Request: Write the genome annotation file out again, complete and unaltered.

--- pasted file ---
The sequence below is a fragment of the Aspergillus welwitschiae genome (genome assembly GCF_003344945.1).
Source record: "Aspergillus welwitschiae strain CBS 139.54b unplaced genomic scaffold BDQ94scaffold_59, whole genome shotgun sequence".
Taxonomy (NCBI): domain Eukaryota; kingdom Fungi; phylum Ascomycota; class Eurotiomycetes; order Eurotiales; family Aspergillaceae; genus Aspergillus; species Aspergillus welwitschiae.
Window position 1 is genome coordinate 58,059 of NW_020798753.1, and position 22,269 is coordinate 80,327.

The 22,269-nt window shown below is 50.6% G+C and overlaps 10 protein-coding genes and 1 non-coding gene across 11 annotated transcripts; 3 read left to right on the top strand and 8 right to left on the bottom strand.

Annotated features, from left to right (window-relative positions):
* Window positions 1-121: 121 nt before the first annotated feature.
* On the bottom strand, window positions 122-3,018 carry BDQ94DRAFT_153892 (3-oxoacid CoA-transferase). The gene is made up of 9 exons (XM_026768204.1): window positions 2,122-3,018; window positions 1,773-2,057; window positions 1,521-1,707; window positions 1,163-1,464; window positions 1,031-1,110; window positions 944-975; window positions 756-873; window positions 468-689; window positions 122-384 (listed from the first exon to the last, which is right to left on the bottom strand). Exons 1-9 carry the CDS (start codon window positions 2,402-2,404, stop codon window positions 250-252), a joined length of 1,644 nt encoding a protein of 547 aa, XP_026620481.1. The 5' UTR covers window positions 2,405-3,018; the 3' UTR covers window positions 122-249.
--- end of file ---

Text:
The sequence below is a fragment of the Aspergillus welwitschiae genome (genome assembly GCF_003344945.1).
Source record: "Aspergillus welwitschiae strain CBS 139.54b unplaced genomic scaffold BDQ94scaffold_59, whole genome shotgun sequence".
Taxonomy (NCBI): domain Eukaryota; kingdom Fungi; phylum Ascomycota; class Eurotiomycetes; order Eurotiales; family Aspergillaceae; genus Aspergillus; species Aspergillus welwitschiae.
Window position 1 is genome coordinate 58,059 of NW_020798753.1, and position 22,269 is coordinate 80,327.

The 22,269-nt window shown below is 50.6% G+C and overlaps 10 protein-coding genes and 1 non-coding gene across 11 annotated transcripts; 3 read left to right on the top strand and 8 right to left on the bottom strand.

Annotated features, from left to right (window-relative positions):
* Window positions 1-121: 121 nt before the first annotated feature.
* On the bottom strand, window positions 122-3,018 carry BDQ94DRAFT_153892 (3-oxoacid CoA-transferase). The gene is made up of 9 exons (XM_026768204.1): window positions 2,122-3,018; window positions 1,773-2,057; window positions 1,521-1,707; window positions 1,163-1,464; window positions 1,031-1,110; window positions 944-975; window positions 756-873; window positions 468-689; window positions 122-384 (listed from the first exon to the last, which is right to left on the bottom strand). Exons 1-9 carry the CDS (start codon window positions 2,402-2,404, stop codon window positions 250-252), a joined length of 1,644 nt encoding a protein of 547 aa, XP_026620481.1. The 5' UTR covers window positions 2,405-3,018; the 3' UTR covers window positions 122-249.